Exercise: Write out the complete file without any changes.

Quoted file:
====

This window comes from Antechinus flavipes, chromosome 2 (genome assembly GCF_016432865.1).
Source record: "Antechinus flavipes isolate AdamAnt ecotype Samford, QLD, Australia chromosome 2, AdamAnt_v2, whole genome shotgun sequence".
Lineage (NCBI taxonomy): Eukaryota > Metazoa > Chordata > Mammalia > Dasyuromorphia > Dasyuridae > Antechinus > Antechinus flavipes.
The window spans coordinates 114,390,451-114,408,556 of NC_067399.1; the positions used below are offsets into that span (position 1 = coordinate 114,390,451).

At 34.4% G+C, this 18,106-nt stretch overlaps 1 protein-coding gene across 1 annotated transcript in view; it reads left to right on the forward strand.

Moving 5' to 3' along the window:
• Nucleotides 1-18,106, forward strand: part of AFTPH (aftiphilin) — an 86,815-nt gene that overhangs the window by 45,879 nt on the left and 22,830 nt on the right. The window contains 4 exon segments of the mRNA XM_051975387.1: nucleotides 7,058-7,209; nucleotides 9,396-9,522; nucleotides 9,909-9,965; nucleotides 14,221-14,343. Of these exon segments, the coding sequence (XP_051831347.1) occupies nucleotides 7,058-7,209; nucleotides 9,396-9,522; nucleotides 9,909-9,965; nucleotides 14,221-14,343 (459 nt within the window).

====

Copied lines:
This window comes from Antechinus flavipes, chromosome 2 (genome assembly GCF_016432865.1).
Source record: "Antechinus flavipes isolate AdamAnt ecotype Samford, QLD, Australia chromosome 2, AdamAnt_v2, whole genome shotgun sequence".
Lineage (NCBI taxonomy): Eukaryota > Metazoa > Chordata > Mammalia > Dasyuromorphia > Dasyuridae > Antechinus > Antechinus flavipes.
The window spans coordinates 114,390,451-114,408,556 of NC_067399.1; the positions used below are offsets into that span (position 1 = coordinate 114,390,451).

At 34.4% G+C, this 18,106-nt stretch overlaps 1 protein-coding gene across 1 annotated transcript in view; it reads left to right on the forward strand.

Moving 5' to 3' along the window:
• Nucleotides 1-18,106, forward strand: part of AFTPH (aftiphilin) — an 86,815-nt gene that overhangs the window by 45,879 nt on the left and 22,830 nt on the right. The window contains 4 exon segments of the mRNA XM_051975387.1: nucleotides 7,058-7,209; nucleotides 9,396-9,522; nucleotides 9,909-9,965; nucleotides 14,221-14,343. Of these exon segments, the coding sequence (XP_051831347.1) occupies nucleotides 7,058-7,209; nucleotides 9,396-9,522; nucleotides 9,909-9,965; nucleotides 14,221-14,343 (459 nt within the window).